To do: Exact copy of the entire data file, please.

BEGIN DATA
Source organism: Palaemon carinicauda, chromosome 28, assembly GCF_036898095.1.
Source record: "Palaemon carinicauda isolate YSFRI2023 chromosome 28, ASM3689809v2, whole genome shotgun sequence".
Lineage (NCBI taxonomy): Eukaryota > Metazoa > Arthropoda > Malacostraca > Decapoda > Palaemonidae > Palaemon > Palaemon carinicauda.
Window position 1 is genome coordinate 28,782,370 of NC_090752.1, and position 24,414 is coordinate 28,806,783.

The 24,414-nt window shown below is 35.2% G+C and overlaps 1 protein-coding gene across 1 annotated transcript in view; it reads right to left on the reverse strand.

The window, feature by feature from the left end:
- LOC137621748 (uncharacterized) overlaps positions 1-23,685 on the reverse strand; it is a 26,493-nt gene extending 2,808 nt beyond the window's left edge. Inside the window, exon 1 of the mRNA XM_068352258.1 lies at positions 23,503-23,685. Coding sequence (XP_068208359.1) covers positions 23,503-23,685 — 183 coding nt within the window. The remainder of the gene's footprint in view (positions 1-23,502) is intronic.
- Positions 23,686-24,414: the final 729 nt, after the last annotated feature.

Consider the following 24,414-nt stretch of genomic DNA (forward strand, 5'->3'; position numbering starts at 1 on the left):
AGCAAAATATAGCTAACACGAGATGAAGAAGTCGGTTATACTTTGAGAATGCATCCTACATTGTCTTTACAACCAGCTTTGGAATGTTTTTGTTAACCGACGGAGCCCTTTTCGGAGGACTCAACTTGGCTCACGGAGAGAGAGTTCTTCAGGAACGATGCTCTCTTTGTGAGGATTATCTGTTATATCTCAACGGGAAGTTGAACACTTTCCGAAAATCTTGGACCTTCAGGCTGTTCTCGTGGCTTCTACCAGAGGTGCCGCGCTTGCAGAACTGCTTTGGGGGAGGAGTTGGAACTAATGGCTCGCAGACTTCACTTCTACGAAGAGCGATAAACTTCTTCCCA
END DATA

Source organism: Palaemon carinicauda, chromosome 28, assembly GCF_036898095.1.
Source record: "Palaemon carinicauda isolate YSFRI2023 chromosome 28, ASM3689809v2, whole genome shotgun sequence".
Lineage (NCBI taxonomy): Eukaryota > Metazoa > Arthropoda > Malacostraca > Decapoda > Palaemonidae > Palaemon > Palaemon carinicauda.
Window position 1 is genome coordinate 28,782,370 of NC_090752.1, and position 24,414 is coordinate 28,806,783.

The 24,414-nt window shown below is 35.2% G+C and overlaps 1 protein-coding gene across 1 annotated transcript in view; it reads right to left on the reverse strand.

The window, feature by feature from the left end:
- LOC137621748 (uncharacterized) overlaps positions 1-23,685 on the reverse strand; it is a 26,493-nt gene extending 2,808 nt beyond the window's left edge. Inside the window, exon 1 of the mRNA XM_068352258.1 lies at positions 23,503-23,685. Coding sequence (XP_068208359.1) covers positions 23,503-23,685 — 183 coding nt within the window. The remainder of the gene's footprint in view (positions 1-23,502) is intronic.
- Positions 23,686-24,414: the final 729 nt, after the last annotated feature.

Consider the following 24,414-nt stretch of genomic DNA (forward strand, 5'->3'; position numbering starts at 1 on the left):
AGCAAAATATAGCTAACACGAGATGAAGAAGTCGGTTATACTTTGAGAATGCATCCTACATTGTCTTTACAACCAGCTTTGGAATGTTTTTGTTAACCGACGGAGCCCTTTTCGGAGGACTCAACTTGGCTCACGGAGAGAGAGTTCTTCAGGAACGATGCTCTCTTTGTGAGGATTATCTGTTATATCTCAACGGGAAGTTGAACACTTTCCGAAAATCTTGGACCTTCAGGCTGTTCTCGTGGCTTCTACCAGAGGTGCCGCGCTTGCAGAACTGCTTTGGGGGAGGAGTTGGAACTAATGGCTCGCAGACTTCACTTCTACGAAGAGCGATAAACTTCTTCCCA